Cylindrical equal-area projection

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Cylindrical equal-area projection of the world; standard parallel at 40°N.
The Lambert cylindrical equal-area projection with Tissot's indicatrix of deformation
Cylindrical equal-area projection with oblique orientation

In cartography, the cylindrical equal-area projection is a family of cylindrical, equal-area map projections.

Cylindrical projections[edit]

The term "normal cylindrical projection" is used to refer to any projection in which meridians are mapped to equally spaced vertical lines and circles of latitude are mapped to horizontal lines (or, mutatis mutandis, more generally, radial lines from a fixed point are mapped to equally spaced parallel lines and concentric circles around it are mapped to perpendicular lines).

The mapping of meridians to vertical lines can be visualized by imagining a cylinder (of which the axis coincides with the Earth's axis of rotation) wrapped around the Earth and then projecting onto the cylinder, and subsequently unfolding the cylinder.

By the geometry of their construction, cylindrical projections stretch distances east-west. The amount of stretch is the same at any chosen latitude on all cylindrical projections, and is given by the secant of the latitude as a multiple of the equator's scale. The various cylindrical projections are distinguished from each other solely by their north-south stretching (where latitude is given by φ):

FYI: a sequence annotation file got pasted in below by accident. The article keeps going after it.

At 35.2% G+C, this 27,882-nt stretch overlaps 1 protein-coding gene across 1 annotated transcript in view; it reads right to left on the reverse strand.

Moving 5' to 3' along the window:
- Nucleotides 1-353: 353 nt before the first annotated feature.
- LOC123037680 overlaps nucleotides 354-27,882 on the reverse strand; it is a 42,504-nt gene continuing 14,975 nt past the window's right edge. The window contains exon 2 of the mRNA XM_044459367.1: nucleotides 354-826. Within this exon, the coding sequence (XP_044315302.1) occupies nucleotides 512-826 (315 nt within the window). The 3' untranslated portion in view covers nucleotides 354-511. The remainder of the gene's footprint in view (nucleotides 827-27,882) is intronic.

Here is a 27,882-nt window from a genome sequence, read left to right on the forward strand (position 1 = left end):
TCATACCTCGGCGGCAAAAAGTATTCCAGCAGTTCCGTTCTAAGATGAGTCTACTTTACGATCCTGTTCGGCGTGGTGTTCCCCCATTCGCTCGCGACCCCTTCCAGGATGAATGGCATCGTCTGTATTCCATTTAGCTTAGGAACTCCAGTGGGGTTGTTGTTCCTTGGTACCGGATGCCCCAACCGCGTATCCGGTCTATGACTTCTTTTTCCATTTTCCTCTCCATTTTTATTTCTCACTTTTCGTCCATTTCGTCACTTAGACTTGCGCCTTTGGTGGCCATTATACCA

The only cylindrical projections that preserve area have a north-south compression precisely the reciprocal of east-west stretching (cos φ): equal-area cylindrical (with many named specializations such as Gall–Peters or Gall orthographic, Behrmann, and Lambert cylindrical equal-area). This divides north-south distances by a factor equal to the secant of the latitude, preserving area but heavily distorting shapes.

Any particular cylindrical equal-area map has a pair of identical latitudes of opposite sign (or else the equator) at which the east–west scale matches the north–south scale.



All cylindrical equal-area projections use the formula:

where λ is the longitude, λ0 is the central meridian, φ is the latitude, and φ0 is the standard latitude,[1] all expressed in radians.

Some cartographers prefer to work in degrees, rather than radians, and use the equivalent formula:

Simplified formula[edit]

Stripping out unit conversion and uniform scaling, the formulae may be written:

Hence the sphere is mapped onto a stretched vertical cylinder. The stretch factor S is what distinguishes the variations of cylindric equal-area projection.


The various specializations of the cylindric equal-area projection differ only in the ratio of the vertical to horizontal axis. This ratio determines the standard parallel of the projection, which is the parallel at which there is no distortion and along which distances match the stated scale. There are always two standard parallels on the cylindric equal-area projection, each at the same distance north and south of the equator. The standard parallels of the Gall–Peters are 45° N and 45° S. Several other specializations of the equal-area cylindric have been described, promoted, or otherwise named.[2][3][4][5][6]